“Nothing,” Tim Roth explained frankly as we discussed how much time he had to prep for the psychological thriller Resurrection.
He plays David, a narcissistic and abusive ex-boyfriend who inserts himself back into the life of Margaret, played by Rebecca Hall, 22 years after they split. His return sends her life spiraling out of control as she tries to hold on to her sanity and protect her daughter.
I caught up with Roth to talk about the movie that was already filming when he agreed to do it, whether or not his character exists, and what it’s like to rejoin the Marvel universe.
Simon Thompson: My first question was going to be about how this project came to you, but I understand it was your son who read Resurrection and said you should do it. Is that right?
Tim Roth: Yeah. It was weird. We were doing the Cannes thing and managed to steal a few days in Paris, and that’s when this script landed in my email. I didn’t know anything about it, but I think they were already shooting scenes that didn’t involve my character. It was a weird schedule. Anyway, they asked me if I wanted to do it, so I read it and asked, ‘What is this?’ My son was sitting just across from me while I was doing my reading, and he knew it was a horror movie or suspense movie, and I’ve made a couple of attempts at stuff like that, so he said, ‘What’s it like?’ I had no idea how to explain it to him, so I gave it to him. He read it and went, ‘Oh, you’re doing this,’ and I was like, ‘Okay, fair enough.’ That was it. It was one of those that you do because your kid likes it. I’m not sure if it came directly after She-Hulk, but we had no prep time. Nothing.
Thompson: Was that quite helpful? Resurrection is such a gear change from something like She-Hulk, and with the fractured relationship here with Rebecca Hall’s character, being on the back foot might have been a blessing.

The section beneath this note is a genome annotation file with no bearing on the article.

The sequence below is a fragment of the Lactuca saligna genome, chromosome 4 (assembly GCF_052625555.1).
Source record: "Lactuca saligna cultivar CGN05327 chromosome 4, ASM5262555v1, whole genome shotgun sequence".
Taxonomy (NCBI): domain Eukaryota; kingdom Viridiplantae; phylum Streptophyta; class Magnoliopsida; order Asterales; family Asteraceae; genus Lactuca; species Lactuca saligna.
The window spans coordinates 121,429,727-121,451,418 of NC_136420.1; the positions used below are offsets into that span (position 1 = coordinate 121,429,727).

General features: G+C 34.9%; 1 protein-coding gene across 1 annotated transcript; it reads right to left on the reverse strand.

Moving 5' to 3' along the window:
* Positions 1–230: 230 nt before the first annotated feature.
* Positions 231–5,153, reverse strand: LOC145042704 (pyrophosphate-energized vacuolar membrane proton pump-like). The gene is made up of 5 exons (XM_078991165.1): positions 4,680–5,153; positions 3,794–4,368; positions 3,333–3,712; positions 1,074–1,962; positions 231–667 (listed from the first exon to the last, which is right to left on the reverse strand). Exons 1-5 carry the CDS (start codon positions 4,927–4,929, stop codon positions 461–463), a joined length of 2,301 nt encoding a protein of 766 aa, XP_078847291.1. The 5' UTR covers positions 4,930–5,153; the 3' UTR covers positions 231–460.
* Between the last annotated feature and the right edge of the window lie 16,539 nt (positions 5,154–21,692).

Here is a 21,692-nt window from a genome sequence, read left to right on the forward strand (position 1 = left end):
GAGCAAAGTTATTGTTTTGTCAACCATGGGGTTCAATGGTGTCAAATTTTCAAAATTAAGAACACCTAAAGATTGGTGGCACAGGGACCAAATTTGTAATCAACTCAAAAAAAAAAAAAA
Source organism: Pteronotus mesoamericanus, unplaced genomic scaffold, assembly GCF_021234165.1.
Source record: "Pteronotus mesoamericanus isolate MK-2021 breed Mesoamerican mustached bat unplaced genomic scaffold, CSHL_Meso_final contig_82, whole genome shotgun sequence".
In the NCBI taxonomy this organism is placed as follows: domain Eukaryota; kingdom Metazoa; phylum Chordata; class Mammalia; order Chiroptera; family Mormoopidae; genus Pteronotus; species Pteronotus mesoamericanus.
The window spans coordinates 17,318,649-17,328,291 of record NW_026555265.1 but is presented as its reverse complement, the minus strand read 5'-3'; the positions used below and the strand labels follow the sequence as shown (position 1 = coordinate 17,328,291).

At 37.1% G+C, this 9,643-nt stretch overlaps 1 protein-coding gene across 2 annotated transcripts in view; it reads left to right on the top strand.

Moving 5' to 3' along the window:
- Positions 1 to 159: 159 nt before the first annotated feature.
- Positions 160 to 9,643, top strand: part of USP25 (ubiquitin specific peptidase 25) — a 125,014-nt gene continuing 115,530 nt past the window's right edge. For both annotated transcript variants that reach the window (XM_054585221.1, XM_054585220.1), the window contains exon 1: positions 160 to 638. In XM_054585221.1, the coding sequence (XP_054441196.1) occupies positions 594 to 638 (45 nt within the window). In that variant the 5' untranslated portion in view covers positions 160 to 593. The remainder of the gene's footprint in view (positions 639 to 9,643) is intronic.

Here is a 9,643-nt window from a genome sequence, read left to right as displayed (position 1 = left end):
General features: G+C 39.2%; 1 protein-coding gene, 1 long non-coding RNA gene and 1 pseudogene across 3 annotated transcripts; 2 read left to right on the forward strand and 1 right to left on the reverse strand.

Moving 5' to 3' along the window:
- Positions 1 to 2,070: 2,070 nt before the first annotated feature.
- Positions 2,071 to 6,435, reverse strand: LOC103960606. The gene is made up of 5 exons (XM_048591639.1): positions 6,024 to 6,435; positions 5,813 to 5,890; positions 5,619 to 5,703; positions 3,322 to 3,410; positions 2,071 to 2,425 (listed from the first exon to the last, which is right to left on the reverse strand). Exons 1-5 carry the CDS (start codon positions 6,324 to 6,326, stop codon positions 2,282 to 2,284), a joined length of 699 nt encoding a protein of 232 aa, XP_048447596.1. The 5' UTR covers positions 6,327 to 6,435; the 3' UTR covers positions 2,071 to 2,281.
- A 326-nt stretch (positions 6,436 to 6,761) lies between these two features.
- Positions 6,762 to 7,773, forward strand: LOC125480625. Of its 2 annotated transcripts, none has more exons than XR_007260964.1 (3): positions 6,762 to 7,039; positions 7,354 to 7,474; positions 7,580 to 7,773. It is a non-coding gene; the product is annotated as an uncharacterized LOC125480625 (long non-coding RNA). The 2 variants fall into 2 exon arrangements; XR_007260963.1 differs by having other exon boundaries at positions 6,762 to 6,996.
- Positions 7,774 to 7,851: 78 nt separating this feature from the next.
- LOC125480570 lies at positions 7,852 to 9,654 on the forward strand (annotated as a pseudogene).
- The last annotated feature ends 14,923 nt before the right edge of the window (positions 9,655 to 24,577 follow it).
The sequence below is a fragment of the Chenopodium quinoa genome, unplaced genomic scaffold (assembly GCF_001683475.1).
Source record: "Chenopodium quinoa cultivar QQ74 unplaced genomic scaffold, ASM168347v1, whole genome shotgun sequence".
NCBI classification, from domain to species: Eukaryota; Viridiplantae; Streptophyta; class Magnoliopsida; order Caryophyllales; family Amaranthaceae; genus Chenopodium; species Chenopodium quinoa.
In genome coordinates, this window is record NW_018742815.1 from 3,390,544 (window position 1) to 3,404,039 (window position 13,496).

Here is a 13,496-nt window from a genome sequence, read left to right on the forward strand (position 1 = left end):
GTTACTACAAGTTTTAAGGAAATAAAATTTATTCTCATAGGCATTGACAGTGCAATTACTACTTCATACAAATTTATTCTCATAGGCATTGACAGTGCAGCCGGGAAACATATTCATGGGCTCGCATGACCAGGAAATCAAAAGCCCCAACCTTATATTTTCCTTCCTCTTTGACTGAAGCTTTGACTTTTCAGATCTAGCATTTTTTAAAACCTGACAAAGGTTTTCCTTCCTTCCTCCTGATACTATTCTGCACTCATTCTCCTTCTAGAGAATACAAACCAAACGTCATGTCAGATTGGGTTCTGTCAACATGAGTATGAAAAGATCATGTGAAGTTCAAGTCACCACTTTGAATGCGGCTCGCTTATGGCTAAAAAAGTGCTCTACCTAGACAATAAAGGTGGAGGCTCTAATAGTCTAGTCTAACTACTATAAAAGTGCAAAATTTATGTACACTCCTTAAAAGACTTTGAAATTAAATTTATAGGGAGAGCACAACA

Roth: I immediately got talking with the director about what to do with the character, playing around with ideas and stuff. It’s challenging to come to something with zero prep time, but there’s a sort of sweet chaos in that. Although things like line learning are impossible, the fact that you’re thrust into the mix, you’ve got to wing it, and play as you go is a lot of fun. It feels like the early stages of becoming an actor. You don’t know things and have to figure it out as you go along. You talk with the director every evening, we would meet and come up with ideas, and of course with Rebecca, who was working every day.
Thompson: Your character is a narcissist, but he’s calm, controlled, and very together. Rebecca’s character is someone who is fractured and falling apart but trying to keep it together.
Roth: From his perspective, she’s behaving kind of oddly, and he’s worried about her. I mean, he cares about her. It’s so sick. The thing about Rebecca is that you’re delivered an immense shortcut. She’s amazing, and everything she brings has cinematic essence but also a reality, and she manages to blend it in a unique way. She’s quite remarkable. As far as the character was concerned, I did have to be ready but flexible because whatever she brought to a take was pretty magical, so you had to be able to move with it, as she did with me. It’s actually quite a good pairing, but certainly, from my perspective, it was one of those where you go, ‘Oh, I love this one. I hope I can work with her again.’ That’s not me blowing smoke; it is true. When you find a really solid actor like her, you just want to play with them a lot.
Thompson: When I was watching this, probably for around the first half of the movie, I wondered if your character, David, was real and not a figment of her trauma. When you started reading this, did you always think David was an actual physical character?
Roth: Now that’s really interesting because I haven’t seen the finished film, so I don’t know how he’s played with it. It’s very interesting and hadn’t occurred to me. I always worked from the deeply disturbing notion that he’s very real. Of course, if someone like that is real, that is an awful thing. From where David’s sitting, it’s a wonderful thing, and he’s a caring human being. I wonder if that came up in discussion? I think that question should go to the director Andrew Semans because he’s the insane professor that came up with this nonsense (laughs). Honestly, when you haven’t met someone and then read something like this, you go, ‘Oh, God, what’s the director going be like? He wrote this thing.’ He’s the most charming and funny guy. You would never know that this came from him. It’s pretty remarkable.